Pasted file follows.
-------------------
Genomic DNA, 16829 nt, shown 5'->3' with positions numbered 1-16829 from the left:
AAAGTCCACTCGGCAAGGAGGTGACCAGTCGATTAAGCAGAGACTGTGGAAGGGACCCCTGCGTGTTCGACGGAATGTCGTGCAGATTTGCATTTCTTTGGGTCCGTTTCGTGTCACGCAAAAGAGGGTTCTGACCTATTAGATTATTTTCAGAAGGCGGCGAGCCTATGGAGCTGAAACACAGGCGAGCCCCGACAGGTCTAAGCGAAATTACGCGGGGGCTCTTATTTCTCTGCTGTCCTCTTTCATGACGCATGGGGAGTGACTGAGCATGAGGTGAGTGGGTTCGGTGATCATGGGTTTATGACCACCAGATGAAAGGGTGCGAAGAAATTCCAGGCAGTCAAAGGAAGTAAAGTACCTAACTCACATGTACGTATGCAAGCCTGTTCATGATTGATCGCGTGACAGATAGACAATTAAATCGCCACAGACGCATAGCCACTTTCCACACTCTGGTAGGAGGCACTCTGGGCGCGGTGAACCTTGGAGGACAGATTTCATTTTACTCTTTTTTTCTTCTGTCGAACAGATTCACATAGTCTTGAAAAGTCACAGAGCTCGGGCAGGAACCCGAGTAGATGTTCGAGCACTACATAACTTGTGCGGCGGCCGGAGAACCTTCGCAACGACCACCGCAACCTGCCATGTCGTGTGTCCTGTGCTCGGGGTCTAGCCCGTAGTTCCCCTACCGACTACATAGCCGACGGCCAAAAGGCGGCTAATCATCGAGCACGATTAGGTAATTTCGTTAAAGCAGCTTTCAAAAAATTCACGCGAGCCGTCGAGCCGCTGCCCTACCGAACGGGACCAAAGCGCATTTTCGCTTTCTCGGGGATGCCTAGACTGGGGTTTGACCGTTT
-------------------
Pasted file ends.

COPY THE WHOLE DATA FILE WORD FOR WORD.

Genomic DNA, 16829 nt, shown 5'->3' with positions numbered 1-16829 from the left:
AAAGTCCACTCGGCAAGGAGGTGACCAGTCGATTAAGCAGAGACTGTGGAAGGGACCCCTGCGTGTTCGACGGAATGTCGTGCAGATTTGCATTTCTTTGGGTCCGTTTCGTGTCACGCAAAAGAGGGTTCTGACCTATTAGATTATTTTCAGAAGGCGGCGAGCCTATGGAGCTGAAACACAGGCGAGCCCCGACAGGTCTAAGCGAAATTACGCGGGGGCTCTTATTTCTCTGCTGTCCTCTTTCATGACGCATGGGGAGTGACTGAGCATGAGGTGAGTGGGTTCGGTGATCATGGGTTTATGACCACCAGATGAAAGGGTGCGAAGAAATTCCAGGCAGTCAAAGGAAGTAAAGTACCTAACTCACATGTACGTATGCAAGCCTGTTCATGATTGATCGCGTGACAGATAGACAATTAAATCGCCACAGACGCATAGCCACTTTCCACACTCTGGTAGGAGGCACTCTGGGCGCGGTGAACCTTGGAGGACAGATTTCATTTTACTCTTTTTTTCTTCTGTCGAACAGATTCACATAGTCTTGAAAAGTCACAGAGCTCGGGCAGGAACCCGAGTAGATGTTCGAGCACTACATAACTTGTGCGGCGGCCGGAGAACCTTCGCAACGACCACCGCAACCTGCCATGTCGTGTGTCCTGTGCTCGGGGTCTAGCCCGTAGTTCCCCTACCGACTACATAGCCGACGGCCAAAAGGCGGCTAATCATCGAGCACGATTAGGTAATTTCGTTAAAGCAGCTTTCAAAAAATTCACGCGAGCCGTCGAGCCGCTGCCCTACCGAACGGGACCAAAGCGCATTTTCGCTTTCTCGGGGATGCCTAGACTGGGGTTTGACCGTTT